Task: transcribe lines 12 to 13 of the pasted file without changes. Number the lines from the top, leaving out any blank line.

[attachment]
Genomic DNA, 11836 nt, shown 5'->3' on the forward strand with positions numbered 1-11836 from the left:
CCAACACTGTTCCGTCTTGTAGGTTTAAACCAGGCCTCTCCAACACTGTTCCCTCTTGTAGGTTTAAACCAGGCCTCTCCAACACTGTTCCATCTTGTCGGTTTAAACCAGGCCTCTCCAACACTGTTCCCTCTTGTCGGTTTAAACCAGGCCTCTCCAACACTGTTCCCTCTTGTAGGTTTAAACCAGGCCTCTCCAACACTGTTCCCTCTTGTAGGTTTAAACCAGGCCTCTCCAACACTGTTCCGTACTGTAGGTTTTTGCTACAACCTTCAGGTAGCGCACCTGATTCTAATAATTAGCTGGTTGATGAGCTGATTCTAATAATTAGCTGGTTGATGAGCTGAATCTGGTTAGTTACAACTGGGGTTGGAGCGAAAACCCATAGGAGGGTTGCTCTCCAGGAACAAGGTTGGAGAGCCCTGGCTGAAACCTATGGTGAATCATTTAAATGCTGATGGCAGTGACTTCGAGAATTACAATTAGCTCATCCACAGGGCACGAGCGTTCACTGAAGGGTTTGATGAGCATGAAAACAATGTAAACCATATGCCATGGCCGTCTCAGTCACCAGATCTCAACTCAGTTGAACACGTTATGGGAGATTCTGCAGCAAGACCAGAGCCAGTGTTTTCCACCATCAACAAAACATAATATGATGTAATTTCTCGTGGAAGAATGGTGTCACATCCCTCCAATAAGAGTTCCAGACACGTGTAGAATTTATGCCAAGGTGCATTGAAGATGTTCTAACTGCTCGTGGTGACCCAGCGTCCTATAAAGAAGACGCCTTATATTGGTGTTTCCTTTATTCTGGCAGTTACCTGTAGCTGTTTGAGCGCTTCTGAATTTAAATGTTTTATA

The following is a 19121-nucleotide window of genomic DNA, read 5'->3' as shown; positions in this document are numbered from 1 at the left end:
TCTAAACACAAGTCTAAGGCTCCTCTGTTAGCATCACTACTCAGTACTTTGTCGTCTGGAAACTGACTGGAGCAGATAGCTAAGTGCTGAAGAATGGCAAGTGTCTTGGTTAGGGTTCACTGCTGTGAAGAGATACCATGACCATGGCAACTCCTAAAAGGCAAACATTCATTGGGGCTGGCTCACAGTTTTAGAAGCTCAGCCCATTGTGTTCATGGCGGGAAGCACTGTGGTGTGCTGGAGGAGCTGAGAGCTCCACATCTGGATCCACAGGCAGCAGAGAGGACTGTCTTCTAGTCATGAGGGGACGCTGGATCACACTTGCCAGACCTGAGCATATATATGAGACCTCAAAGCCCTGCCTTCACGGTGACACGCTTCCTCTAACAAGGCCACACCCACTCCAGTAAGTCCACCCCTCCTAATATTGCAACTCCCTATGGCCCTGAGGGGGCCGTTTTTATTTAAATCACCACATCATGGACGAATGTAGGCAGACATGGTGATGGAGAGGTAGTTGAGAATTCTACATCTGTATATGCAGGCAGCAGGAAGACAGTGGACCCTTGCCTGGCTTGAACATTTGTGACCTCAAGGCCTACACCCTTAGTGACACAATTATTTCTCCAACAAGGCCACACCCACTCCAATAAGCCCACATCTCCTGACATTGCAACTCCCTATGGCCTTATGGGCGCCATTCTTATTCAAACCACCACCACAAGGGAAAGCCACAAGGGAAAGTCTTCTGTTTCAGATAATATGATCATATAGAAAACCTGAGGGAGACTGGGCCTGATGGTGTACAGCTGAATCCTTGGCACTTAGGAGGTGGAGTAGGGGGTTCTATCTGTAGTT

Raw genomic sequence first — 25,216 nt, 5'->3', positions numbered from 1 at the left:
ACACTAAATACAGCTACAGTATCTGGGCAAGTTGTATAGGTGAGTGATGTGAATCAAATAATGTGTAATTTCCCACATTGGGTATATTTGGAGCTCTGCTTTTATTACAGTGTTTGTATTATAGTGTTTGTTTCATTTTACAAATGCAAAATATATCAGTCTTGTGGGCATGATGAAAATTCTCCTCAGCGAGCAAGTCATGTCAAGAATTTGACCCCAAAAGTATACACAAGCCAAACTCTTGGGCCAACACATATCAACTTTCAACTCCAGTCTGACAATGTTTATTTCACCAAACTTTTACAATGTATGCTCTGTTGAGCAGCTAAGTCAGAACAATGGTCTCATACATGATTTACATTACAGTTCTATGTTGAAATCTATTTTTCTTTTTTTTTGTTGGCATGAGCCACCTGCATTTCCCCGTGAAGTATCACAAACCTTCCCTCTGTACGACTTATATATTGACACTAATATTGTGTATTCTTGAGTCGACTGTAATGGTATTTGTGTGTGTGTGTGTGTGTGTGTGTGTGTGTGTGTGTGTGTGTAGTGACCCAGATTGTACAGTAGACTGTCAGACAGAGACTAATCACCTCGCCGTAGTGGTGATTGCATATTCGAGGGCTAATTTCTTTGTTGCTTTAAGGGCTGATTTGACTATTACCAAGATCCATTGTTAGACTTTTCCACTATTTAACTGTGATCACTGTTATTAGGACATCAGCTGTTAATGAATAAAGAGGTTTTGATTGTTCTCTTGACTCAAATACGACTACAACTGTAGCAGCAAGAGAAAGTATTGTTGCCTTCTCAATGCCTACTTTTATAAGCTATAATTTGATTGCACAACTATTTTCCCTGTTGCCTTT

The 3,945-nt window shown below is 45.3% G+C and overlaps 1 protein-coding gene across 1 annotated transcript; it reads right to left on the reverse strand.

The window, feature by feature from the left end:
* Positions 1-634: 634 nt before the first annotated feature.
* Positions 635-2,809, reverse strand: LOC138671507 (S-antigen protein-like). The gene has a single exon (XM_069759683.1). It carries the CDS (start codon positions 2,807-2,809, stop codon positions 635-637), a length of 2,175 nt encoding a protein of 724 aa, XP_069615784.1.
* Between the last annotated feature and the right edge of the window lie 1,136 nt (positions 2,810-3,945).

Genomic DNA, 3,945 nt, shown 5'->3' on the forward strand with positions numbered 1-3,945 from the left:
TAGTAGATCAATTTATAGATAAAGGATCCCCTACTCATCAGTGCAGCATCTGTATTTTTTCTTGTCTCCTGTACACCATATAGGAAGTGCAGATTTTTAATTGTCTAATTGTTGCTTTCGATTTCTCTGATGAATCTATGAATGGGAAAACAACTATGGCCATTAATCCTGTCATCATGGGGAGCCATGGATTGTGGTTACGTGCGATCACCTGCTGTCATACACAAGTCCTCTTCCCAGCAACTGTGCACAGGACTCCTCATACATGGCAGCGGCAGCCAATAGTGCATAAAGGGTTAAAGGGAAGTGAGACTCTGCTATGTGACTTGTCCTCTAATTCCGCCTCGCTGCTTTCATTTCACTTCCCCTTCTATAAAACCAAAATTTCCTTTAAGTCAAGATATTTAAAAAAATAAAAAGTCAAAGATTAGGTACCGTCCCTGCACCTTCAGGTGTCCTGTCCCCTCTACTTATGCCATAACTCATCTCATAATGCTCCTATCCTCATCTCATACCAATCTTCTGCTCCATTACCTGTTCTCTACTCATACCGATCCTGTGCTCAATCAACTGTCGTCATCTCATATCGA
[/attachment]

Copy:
Genomic DNA, 3,945 nt, shown 5'->3' on the forward strand with positions numbered 1-3,945 from the left:
TAGTAGATCAATTTATAGATAAAGGATCCCCTACTCATCAGTGCAGCATCTGTATTTTTTCTTGTCTCCTGTACACCATATAGGAAGTGCAGATTTTTAATTGTCTAATTGTTGCTTTCGATTTCTCTGATGAATCTATGAATGGGAAAACAACTATGGCCATTAATCCTGTCATCATGGGGAGCCATGGATTGTGGTTACGTGCGATCACCTGCTGTCATACACAAGTCCTCTTCCCAGCAACTGTGCACAGGACTCCTCATACATGGCAGCGGCAGCCAATAGTGCATAAAGGGTTAAAGGGAAGTGAGACTCTGCTATGTGACTTGTCCTCTAATTCCGCCTCGCTGCTTTCATTTCACTTCCCCTTCTATAAAACCAAAATTTCCTTTAAGTCAAGATATTTAAAAAAATAAAAAGTCAAAGATTAGGTACCGTCCCTGCACCTTCAGGTGTCCTGTCCCCTCTACTTATGCCATAACTCATCTCATAATGCTCCTATCCTCATCTCATACCAATCTTCTGCTCCATTACCTGTTCTCTACTCATACCGATCCTGTGCTCAATCAACTGTCGTCATCTCATATCGA